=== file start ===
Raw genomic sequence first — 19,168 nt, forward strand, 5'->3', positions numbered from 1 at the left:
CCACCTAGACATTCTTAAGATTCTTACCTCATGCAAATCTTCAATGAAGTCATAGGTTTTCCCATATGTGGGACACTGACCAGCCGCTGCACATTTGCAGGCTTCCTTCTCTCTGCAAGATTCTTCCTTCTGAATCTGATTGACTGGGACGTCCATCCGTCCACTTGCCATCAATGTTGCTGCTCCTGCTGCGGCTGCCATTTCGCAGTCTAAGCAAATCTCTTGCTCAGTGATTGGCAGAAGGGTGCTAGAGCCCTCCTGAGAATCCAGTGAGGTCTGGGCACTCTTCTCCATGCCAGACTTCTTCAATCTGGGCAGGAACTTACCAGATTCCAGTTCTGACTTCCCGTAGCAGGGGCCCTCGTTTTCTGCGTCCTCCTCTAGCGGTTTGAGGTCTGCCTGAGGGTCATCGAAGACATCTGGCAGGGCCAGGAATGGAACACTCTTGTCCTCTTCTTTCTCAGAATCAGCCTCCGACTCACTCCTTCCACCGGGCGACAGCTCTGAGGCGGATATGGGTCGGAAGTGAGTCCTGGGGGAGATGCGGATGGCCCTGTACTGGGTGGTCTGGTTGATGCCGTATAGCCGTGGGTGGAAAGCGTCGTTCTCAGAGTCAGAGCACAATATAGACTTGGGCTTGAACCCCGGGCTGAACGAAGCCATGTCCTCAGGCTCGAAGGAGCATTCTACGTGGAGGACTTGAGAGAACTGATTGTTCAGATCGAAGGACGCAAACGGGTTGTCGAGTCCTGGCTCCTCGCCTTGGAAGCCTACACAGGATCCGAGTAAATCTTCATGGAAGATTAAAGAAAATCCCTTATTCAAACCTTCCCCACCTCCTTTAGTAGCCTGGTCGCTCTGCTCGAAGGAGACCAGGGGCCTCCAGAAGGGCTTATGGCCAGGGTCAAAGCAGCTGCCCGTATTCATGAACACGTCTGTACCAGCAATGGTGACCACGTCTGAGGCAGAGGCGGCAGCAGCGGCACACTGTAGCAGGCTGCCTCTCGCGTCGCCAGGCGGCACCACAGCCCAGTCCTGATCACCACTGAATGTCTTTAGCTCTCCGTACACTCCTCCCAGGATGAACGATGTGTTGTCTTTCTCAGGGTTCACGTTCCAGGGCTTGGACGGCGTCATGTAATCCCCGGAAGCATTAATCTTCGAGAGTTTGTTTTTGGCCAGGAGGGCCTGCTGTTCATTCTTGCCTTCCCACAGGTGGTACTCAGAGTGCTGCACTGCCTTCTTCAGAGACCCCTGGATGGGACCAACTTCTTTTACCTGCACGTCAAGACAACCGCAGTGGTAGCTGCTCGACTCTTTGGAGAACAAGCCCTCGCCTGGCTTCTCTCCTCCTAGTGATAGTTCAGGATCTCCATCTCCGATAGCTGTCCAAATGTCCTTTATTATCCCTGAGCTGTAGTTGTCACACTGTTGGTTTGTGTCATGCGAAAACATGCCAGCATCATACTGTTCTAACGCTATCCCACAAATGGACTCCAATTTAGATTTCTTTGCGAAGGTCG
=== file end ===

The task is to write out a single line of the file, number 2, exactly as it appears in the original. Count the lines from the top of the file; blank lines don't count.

CCACCTAGACATTCTTAAGATTCTTACCTCATGCAAATCTTCAATGAAGTCATAGGTTTTCCCATATGTGGGACACTGACCAGCCGCTGCACATTTGCAGGCTTCCTTCTCTCTGCAAGATTCTTCCTTCTGAATCTGATTGACTGGGACGTCCATCCGTCCACTTGCCATCAATGTTGCTGCTCCTGCTGCGGCTGCCATTTCGCAGTCTAAGCAAATCTCTTGCTCAGTGATTGGCAGAAGGGTGCTAGAGCCCTCCTGAGAATCCAGTGAGGTCTGGGCACTCTTCTCCATGCCAGACTTCTTCAATCTGGGCAGGAACTTACCAGATTCCAGTTCTGACTTCCCGTAGCAGGGGCCCTCGTTTTCTGCGTCCTCCTCTAGCGGTTTGAGGTCTGCCTGAGGGTCATCGAAGACATCTGGCAGGGCCAGGAATGGAACACTCTTGTCCTCTTCTTTCTCAGAATCAGCCTCCGACTCACTCCTTCCACCGGGCGACAGCTCTGAGGCGGATATGGGTCGGAAGTGAGTCCTGGGGGAGATGCGGATGGCCCTGTACTGGGTGGTCTGGTTGATGCCGTATAGCCGTGGGTGGAAAGCGTCGTTCTCAGAGTCAGAGCACAATATAGACTTGGGCTTGAACCCCGGGCTGAACGAAGCCATGTCCTCAGGCTCGAAGGAGCATTCTACGTGGAGGACTTGAGAGAACTGATTGTTCAGATCGAAGGACGCAAACGGGTTGTCGAGTCCTGGCTCCTCGCCTTGGAAGCCTACACAGGATCCGAGTAAATCTTCATGGAAGATTAAAGAAAATCCCTTATTCAAACCTTCCCCACCTCCTTTAGTAGCCTGGTCGCTCTGCTCGAAGGAGACCAGGGGCCTCCAGAAGGGCTTATGGCCAGGGTCAAAGCAGCTGCCCGTATTCATGAACACGTCTGTACCAGCAATGGTGACCACGTCTGAGGCAGAGGCGGCAGCAGCGGCACACTGTAGCAGGCTGCCTCTCGCGTCGCCAGGCGGCACCACAGCCCAGTCCTGATCACCACTGAATGTCTTTAGCTCTCCGTACACTCCTCCCAGGATGAACGATGTGTTGTCTTTCTCAGGGTTCACGTTCCAGGGCTTGGACGGCGTCATGTAATCCCCGGAAGCATTAATCTTCGAGAGTTTGTTTTTGGCCAGGAGGGCCTGCTGTTCATTCTTGCCTTCCCACAGGTGGTACTCAGAGTGCTGCACTGCCTTCTTCAGAGACCCCTGGATGGGACCAACTTCTTTTACCTGCACGTCAAGACAACCGCAGTGGTAGCTGCTCGACTCTTTGGAGAACAAGCCCTCGCCTGGCTTCTCTCCTCCTAGTGATAGTTCAGGATCTCCATCTCCGATAGCTGTCCAAATGTCCTTTATTATCCCTGAGCTGTAGTTGTCACACTGTTGGTTTGTGTCATGCGAAAACATGCCAGCATCATACTGTTCTAACGCTATCCCACAAATGGACTCCAATTTAGATTTCTTTGCGAAGGTCG